“As the first commercial “concentrating solar power” or CSP plant built in 17 years, Nevada Solar One marks the reemergence and updating of a decades-old technology that could play a large new role in US power production, many observers say.”

“Spread in military rows across 300 acres of sun-baked earth, Nevada Solar One’s trough-shaped parabolic mirrors are the core of this CSP plant – also called a “solar thermal” plant. The mirrors focus sunlight onto receiver tubes, heating a fluid that, at 735 degrees F., flows through a heat exchanger to a steam generator that supplies 64 megawatts of electricity to 14,000 Las Vegas homes.”

“Today the United States has 420 megawatts of solar-thermal capacity across three installations – including Nevada Solar One. That’s just a tiny fraction (less than 1 percent) of US grid capacity. But Nevada Solar One could signal the start of a CSP building boom.

Efforts to generate another 4,500 megawatts of solar thermal power are now in development across California, Nevada, Arizona, and New Mexico – all of which have the flat, near-cloudless skies most desirable for solar thermal, the Solar Electric Industries Association reports.”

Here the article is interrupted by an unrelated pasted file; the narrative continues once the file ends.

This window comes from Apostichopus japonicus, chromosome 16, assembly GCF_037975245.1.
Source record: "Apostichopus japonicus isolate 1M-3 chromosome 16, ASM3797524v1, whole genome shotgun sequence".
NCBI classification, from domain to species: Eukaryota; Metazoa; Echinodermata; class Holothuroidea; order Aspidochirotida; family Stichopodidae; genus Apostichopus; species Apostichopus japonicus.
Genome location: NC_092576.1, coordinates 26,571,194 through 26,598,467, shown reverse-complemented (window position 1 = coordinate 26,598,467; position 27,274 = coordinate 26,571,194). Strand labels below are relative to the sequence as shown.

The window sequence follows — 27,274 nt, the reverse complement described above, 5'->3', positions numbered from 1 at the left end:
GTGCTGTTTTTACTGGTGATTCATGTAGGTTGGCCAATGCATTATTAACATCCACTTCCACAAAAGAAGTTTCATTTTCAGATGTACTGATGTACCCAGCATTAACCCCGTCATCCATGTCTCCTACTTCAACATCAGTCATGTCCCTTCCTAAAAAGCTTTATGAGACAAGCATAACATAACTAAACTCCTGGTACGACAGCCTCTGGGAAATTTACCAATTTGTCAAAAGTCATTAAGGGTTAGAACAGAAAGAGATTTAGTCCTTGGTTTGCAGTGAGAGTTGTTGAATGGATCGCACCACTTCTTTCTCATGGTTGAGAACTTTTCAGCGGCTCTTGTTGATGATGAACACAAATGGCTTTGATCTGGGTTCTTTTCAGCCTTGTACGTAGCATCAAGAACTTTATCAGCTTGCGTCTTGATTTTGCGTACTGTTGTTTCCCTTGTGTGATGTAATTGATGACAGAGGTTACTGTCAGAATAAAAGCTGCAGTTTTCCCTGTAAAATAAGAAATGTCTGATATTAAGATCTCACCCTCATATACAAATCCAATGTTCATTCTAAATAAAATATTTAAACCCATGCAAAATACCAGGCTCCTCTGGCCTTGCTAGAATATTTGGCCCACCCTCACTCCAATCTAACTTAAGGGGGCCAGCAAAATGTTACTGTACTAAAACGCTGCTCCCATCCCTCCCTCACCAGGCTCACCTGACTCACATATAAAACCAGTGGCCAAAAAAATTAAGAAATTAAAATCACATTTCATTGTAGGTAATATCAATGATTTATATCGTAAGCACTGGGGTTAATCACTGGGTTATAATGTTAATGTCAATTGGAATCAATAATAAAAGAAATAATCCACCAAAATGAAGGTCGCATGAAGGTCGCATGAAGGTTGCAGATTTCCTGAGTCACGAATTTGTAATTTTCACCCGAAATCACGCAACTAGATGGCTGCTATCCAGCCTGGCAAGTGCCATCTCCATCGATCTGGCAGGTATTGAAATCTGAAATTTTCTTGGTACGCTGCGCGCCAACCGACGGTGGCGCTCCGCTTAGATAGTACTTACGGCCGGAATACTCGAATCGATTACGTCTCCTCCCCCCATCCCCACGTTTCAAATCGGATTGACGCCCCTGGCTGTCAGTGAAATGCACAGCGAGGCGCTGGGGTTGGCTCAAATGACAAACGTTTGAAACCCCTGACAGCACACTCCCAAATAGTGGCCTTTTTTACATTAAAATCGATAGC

“In fact, there’s a land rush at the federal Bureau of Land Management. As of July, the BLM reported more than 125 applications to build solar power on about 1 million acres of desert, up from just a handful of proposals a few years ago.”

“Dr. Mehos says perhaps 100,000 megawatts (100 gigawatts) could be built across the US Southwest over the next 30 years.”

“You could supply the entire US with the sun power here in a little piece of the Southwest,” says Dan Kabel as he strolls beneath a row of trough-shaped mirrors. Mr. Kabel is chief executive of Acciona Solar Power, which owns the $266 million Nevada Solar One project. “As fossil fuel costs rise, this plant is unaffected. “If America doesn’t do this, if we don’t install many more of these clean solar-power systems, we’ll just end up seeing a lot more fossil-fuel plants instead.”